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NW Fishletter #382, June 4, 2018
 Opening Days of Treaty Negotiations 'Very Productive,' U.S. Officials Say
After meeting with Canadian officials in Washington, D.C., on May 29-30 to renegotiate the Columbia River Treaty, the U.S. Department of State announced the next round of discussions will be held Aug. 15-16 in British Columbia.
"We just wrapped up two very productive days," a senior U.S. government official told reporters during a brief conference call May 31.
The official said Francisco Palmieri, the State Department's acting assistant secretary for the Western Hemisphere , welcomed the U.S. and Canadian negotiating teams, and thanked them for "more than 50 years of remarkable coordination."
In their first two days, negotiators discussed objectives, outlined the scope of negotiations and reaffirmed their commitment to cooperation, the official said. No timeline has been set.
The U.S. negotiating team includes Jill Smail, chief negotiator for the U.S. State Department, along with representatives from BPA, the U.S. Army Corps of Engineers, the Department of the Interior and the National Oceanic and Atmospheric Administration.
U.S. officials on the conference call offered few details about specific topics discussed, but said that the U.S.'s main goals are for a modernized treaty that includes carefully managing flood risks, ensuring a reliable and economical power supply, and better addressing ecosystem concerns.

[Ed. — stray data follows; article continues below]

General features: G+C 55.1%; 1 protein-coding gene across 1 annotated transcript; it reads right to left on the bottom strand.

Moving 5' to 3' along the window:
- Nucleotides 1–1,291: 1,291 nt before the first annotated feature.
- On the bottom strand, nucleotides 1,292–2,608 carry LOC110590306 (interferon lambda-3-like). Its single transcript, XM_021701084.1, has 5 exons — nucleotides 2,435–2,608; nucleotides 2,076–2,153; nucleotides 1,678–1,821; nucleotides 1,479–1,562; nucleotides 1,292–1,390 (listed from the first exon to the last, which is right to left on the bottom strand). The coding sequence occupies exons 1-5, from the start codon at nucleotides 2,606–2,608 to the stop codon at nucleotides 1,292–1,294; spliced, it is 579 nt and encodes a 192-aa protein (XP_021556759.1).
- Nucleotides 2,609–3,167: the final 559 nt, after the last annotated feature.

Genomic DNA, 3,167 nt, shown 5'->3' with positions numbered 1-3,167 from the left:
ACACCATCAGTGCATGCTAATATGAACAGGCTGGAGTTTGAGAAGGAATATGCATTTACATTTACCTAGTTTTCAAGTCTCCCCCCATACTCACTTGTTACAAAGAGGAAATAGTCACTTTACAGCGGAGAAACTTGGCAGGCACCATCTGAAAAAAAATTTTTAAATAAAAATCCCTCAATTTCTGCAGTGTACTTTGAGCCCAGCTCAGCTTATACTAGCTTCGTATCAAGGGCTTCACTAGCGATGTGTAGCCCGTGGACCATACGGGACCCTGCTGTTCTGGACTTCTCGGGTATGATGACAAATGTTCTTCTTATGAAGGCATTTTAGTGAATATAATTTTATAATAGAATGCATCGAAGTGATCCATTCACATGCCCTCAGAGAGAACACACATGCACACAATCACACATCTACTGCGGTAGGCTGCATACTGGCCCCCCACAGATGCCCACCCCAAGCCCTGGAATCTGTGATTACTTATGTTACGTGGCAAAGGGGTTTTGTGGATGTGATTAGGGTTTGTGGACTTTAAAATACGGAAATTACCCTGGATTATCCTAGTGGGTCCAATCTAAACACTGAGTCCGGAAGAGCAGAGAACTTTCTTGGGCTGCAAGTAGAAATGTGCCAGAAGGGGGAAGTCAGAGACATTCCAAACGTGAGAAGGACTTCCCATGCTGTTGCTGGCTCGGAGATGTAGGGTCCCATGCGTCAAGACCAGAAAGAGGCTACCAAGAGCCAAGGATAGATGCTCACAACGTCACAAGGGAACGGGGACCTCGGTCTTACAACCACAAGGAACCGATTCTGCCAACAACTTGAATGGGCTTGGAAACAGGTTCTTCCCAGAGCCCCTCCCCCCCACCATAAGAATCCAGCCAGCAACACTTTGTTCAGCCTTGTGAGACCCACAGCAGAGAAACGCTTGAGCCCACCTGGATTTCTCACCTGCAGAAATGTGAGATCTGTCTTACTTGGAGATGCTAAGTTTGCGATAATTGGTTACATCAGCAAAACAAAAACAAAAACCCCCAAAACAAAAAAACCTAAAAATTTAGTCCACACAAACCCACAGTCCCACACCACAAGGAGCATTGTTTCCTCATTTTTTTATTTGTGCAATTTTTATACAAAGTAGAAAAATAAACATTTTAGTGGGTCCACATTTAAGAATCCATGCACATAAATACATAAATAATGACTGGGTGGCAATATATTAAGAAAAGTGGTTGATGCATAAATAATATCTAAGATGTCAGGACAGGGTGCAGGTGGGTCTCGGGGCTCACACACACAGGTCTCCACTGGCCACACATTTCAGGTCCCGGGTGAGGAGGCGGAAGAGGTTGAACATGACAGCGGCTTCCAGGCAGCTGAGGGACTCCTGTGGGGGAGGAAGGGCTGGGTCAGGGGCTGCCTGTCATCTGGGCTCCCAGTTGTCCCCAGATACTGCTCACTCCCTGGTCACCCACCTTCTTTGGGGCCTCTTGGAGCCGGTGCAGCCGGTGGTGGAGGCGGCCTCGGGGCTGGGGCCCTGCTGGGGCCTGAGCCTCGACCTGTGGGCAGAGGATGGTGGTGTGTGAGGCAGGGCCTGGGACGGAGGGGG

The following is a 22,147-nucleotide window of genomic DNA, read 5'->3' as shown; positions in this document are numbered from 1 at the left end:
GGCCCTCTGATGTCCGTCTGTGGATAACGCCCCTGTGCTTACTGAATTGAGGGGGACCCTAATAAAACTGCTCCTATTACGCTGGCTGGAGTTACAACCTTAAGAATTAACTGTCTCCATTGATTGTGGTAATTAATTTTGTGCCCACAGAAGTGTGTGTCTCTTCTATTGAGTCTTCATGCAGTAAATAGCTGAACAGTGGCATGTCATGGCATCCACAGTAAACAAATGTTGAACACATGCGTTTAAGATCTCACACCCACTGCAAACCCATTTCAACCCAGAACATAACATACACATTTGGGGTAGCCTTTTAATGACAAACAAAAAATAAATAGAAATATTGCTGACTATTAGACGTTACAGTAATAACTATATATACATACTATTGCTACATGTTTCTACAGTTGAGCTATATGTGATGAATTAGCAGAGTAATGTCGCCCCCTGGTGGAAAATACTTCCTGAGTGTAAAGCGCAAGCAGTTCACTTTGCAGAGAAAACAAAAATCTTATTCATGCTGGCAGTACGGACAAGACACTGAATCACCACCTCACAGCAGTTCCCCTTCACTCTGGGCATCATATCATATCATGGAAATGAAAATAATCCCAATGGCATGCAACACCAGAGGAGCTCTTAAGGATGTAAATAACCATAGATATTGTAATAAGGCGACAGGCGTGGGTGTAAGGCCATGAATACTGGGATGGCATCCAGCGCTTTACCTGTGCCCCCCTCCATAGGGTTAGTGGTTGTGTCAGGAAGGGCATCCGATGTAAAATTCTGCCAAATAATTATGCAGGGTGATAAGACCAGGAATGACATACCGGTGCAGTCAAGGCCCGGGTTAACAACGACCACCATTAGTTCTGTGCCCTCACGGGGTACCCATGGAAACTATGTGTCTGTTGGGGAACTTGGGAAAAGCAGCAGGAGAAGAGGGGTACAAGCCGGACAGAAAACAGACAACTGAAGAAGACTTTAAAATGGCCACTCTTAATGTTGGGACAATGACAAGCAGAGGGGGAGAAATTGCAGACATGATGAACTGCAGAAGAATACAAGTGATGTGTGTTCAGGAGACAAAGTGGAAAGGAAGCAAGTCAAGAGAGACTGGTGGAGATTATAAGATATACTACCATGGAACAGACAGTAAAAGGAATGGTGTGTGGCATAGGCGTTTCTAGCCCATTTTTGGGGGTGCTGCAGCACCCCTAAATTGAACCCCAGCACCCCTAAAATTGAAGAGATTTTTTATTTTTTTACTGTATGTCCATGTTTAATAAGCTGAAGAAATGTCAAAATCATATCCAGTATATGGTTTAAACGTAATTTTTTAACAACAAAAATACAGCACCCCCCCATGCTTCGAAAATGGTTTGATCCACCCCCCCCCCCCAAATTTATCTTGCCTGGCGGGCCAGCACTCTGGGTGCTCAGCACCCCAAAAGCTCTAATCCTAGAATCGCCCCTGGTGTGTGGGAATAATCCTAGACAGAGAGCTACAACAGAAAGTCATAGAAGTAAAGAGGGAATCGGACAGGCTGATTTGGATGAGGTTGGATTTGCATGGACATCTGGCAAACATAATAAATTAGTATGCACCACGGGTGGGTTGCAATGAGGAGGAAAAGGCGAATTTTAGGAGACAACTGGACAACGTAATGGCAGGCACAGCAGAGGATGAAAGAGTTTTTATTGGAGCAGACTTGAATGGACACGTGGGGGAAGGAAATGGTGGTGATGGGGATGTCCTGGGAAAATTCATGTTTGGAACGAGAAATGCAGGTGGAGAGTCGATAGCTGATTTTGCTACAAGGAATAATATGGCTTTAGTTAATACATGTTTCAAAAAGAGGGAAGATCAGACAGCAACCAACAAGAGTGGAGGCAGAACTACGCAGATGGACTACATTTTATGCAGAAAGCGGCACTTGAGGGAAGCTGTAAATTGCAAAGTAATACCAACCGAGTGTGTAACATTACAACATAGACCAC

One official emphasized that the 2013 Regional Recommendation lays out the U.S. negotiating team's key objectives. "This is our guide; this is our foundation; this is something the region worked on collaboratively," the official said.
When asked by NW Fishletter whether the current treaty's $250 million to $350 million annual payment to Canada--known as the Canadian Entitlement--is on the table, the official said that issue will also be guided by the Regional Recommendation, which points to an imbalance in the sharing of downstream power benefits. That sharing of hydropower benefits is in exchange for Canada storing water at three large reservoirs in British Columbia, and releasing it for hydropower generation downstream.